NEW YORK (AP) — If meat is grown in a lab without slaughtering animals, what should it be called?That...

Merkel says climate change is 'a fact,' laments US stance

BERLIN (AP) — German Chancellor Angela Merkel took aim Tuesday at U.S. President Donald Trump's decision to...

Blurring the border, Turkey deepens roots in northern Syria

AL-BAB, Syria (AP) — A newly paved road links the Turkish town of Elbeyli to the Syrian town of al-Bab,...

London police say short circuit caused minor subway blast

LONDON (AP) — A battery short circuit caused a small explosion at a London Underground station that injured...

Dr. Anthony Fauci Special to CNN

Editor's note: Dr. Anthony Fauci is the director of the National Institute of Allergy and Infectious Diseases at the National Institutes of Health in Bethesda, Maryland.

(CNN) -- During the heat of summer, people tend to forget about the flu. Yet as high temperatures begin to decline, we're reminded that influenza, a serious disease that can lead to hospitalization and even death, will soon return.

For the past several months, pharmaceutical companies and U.S. public health officials have been busy making and planning for the distribution of millions of doses of the flu vaccine to protect Americans in the upcoming season. The American Academy of Pediatrics released a new recommendation this week that all children ages 6 months or older be immunized against influenza as soon as the vaccine is available.

Getting vaccinated each year remains the best way to protect yourself against the seasonal flu and lessen the chance you will spread the infection to others.

Despite these efforts, each year between 3,000 and 49,000 people in the United States and approximately 500,000 worldwide die from the flu and its complications. Seasonal flu vaccines reduce the risk of illness in those vaccinated by about 60%, according to the Centers for Disease Control and Prevention. Clearly, we need new improved influenza vaccines to provide an even a better level of protection.

The problem is that for decades the technologies used to make flu vaccines have remained static. This fact, coupled with the intrinsic nature of these viruses to change, has created an untenable situation.

Year-round, scientists, vaccine manufacturers, and public health officials scramble to protect the public against both seasonal and potential pandemic influenza threats, the latter illustrated most recently by the H7N9 bird flu infections in humans occurring in China.

Flu viruses are monitored continually to identify those most likely to cause human illness. But it takes at least six months to produce an influenza vaccine once the targets have been identified; by late February public health officials must choose three or four virus strains expected to be circulating widely the following season.

It's a time-consuming and cumbersome process. These strains usually are grown in eggs (or more recently, in cells), inactivated and then incorporated into next season's flu vaccines.

A major drawback of this strategy is that the circulating flu viruses can evolve significantly while the vaccine is being prepared and deployed, leaving us with a less effective vaccine for the threat at hand. And always looming is the specter of a novel flu virus emerging to which humans have little or no immunity, potentially triggering an influenza pandemic -- as happened in 1918, and again in 1957, 1968 and 2009.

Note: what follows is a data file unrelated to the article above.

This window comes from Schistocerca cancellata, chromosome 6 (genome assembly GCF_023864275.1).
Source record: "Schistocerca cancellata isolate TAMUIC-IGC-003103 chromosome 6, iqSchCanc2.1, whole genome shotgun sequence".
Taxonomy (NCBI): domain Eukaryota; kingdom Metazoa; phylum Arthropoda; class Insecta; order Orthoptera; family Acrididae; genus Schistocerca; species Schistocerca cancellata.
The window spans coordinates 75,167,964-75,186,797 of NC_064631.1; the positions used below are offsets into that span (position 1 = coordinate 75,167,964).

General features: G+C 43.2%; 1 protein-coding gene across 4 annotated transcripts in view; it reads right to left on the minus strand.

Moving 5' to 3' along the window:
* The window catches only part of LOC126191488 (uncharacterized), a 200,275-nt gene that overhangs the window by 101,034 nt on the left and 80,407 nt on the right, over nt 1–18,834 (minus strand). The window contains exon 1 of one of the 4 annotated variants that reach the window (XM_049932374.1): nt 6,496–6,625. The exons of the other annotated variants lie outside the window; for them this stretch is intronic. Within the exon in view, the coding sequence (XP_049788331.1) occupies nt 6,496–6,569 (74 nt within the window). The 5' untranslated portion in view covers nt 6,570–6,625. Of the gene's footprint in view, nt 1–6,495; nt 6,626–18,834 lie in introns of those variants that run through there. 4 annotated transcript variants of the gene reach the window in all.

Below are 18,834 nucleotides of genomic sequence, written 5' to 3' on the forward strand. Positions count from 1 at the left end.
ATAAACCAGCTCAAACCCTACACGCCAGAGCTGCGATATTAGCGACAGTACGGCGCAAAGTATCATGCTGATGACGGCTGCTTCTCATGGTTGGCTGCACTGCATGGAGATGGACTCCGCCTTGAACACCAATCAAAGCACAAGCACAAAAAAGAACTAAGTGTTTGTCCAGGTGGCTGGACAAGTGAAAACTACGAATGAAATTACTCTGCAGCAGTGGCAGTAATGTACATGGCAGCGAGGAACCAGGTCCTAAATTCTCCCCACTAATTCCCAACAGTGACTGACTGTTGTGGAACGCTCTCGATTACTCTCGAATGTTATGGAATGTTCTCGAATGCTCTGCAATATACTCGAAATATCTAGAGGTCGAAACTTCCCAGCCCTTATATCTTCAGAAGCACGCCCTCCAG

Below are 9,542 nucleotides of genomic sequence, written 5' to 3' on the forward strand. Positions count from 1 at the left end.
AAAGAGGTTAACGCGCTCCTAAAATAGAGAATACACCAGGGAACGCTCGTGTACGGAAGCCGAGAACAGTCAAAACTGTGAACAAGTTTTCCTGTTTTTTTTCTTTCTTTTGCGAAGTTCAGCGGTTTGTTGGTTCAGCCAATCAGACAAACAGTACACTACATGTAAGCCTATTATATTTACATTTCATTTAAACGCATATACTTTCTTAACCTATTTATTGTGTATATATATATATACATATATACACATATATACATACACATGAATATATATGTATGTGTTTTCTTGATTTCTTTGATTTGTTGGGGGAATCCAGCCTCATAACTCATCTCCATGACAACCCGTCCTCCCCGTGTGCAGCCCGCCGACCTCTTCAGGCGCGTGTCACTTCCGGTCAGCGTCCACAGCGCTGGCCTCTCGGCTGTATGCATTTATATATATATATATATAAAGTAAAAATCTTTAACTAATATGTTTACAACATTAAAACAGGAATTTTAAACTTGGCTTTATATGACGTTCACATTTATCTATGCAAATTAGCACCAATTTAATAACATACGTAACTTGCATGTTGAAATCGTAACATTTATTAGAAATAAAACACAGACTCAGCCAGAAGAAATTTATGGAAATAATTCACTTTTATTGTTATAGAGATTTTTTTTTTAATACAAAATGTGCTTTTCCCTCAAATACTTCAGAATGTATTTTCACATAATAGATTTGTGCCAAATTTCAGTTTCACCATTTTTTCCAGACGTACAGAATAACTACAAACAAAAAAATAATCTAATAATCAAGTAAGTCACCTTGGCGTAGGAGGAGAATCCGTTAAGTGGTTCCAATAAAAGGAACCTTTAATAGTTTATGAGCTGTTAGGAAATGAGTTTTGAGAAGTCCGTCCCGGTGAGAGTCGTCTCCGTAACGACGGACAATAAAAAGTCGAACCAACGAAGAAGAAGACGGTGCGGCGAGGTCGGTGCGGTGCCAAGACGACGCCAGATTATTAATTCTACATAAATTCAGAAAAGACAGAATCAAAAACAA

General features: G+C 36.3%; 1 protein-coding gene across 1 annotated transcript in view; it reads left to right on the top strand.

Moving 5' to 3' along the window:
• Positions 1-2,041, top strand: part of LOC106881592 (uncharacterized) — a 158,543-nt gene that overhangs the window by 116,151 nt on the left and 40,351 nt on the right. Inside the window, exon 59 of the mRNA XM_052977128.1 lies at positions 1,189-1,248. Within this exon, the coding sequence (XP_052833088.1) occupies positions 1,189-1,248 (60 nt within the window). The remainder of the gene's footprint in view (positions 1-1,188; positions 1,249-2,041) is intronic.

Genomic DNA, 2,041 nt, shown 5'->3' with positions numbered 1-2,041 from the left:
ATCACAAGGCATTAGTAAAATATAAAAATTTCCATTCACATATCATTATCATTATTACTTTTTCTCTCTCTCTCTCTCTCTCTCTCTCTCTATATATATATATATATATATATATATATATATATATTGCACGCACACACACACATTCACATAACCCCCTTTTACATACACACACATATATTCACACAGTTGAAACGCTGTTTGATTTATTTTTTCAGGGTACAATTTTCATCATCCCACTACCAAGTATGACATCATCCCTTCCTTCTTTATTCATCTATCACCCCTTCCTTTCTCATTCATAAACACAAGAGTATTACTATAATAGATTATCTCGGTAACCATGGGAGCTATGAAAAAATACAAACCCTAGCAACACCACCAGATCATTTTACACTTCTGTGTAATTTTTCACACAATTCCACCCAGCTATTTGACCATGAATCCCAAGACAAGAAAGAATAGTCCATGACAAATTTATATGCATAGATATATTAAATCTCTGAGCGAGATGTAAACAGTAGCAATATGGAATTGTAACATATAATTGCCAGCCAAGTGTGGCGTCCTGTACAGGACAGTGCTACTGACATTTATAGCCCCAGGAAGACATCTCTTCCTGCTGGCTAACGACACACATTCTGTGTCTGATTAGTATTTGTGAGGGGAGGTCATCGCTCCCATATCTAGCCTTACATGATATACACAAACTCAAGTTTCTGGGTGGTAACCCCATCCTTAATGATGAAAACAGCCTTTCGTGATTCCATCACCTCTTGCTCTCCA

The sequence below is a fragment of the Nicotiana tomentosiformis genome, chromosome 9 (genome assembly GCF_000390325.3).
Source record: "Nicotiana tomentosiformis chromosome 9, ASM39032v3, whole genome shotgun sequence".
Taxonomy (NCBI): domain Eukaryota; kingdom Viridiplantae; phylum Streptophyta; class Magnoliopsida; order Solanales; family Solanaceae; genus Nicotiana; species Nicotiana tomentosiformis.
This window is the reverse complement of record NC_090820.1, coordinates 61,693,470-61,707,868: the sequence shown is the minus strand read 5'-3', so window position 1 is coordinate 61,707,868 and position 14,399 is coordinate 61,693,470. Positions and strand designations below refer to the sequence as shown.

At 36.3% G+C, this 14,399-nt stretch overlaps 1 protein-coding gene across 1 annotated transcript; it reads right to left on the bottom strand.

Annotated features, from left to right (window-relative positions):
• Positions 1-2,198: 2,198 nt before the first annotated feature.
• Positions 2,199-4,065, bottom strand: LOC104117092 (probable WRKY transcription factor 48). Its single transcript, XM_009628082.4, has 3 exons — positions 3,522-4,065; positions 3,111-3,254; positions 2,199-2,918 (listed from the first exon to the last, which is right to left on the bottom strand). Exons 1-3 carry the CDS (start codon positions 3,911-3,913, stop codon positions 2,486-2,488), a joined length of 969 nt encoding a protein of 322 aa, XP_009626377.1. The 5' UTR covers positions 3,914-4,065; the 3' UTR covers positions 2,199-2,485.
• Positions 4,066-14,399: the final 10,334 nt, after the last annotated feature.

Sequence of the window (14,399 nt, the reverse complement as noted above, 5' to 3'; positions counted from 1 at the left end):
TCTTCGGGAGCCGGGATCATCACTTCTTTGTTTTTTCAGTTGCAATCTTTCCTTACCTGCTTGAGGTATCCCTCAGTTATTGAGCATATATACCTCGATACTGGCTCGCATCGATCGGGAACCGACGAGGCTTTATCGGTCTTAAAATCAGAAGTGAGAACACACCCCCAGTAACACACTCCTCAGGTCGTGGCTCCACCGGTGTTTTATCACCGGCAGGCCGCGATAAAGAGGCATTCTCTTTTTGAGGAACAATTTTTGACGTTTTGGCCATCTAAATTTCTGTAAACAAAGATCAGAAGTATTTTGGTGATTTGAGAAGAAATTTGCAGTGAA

Among the two dozen vaccine-preventable diseases, including measles, mumps, polio, smallpox and hepatitis, seasonal influenza is the only one for which a new vaccine is recommended every year. A more efficient approach is long overdue.

The medical research community has set its sights on developing a revolutionary type of flu vaccine, one to protect against a broad spectrum of flu viruses -- a so-called universal influenza vaccine. Experiments in animals and early phase clinical trials in humans indicate that this concept of broad protection is entirely feasible.

Traditional flu vaccines target regions in the head of a protein found on the surface of the virus, regions readily seen by the immune system but prone to mutations as the viruses carelessly reproduce themselves. In contrast, the new vaccine may target more stable regions of the influenza protein found in the stem, somewhat hidden from the immune system by other molecules nearby, that rarely vary from virus to virus.

Optimally, a universal flu vaccine would protect against both seasonal and potential pandemic flu viruses and provide long-lasting protection so it would be given just once or in a series of boosts, like the measles vaccine.

Realistically, however, a universal flu vaccine likely will be developed in incremental steps rather than in one giant leap -- a flu vaccine given once every ten years, like a tetanus shot, for example, or one shot that offers cross-protection against a subgroup of related influenza viruses is more likely in the short term.

A universal flu vaccine would modernize our prevention strategy, lower health care costs, and bring influenza vaccines more in line with other licensed vaccines.

Much work needs to be done before this goal is reached, and in the meantime, getting an annual flu shot in its current form is still the best protection for everyone. But in 2013, 80 years after scientists discovered that influenza is caused by a virus, we all can be encouraged that research on a transformative approach to influenza prevention is moving ahead.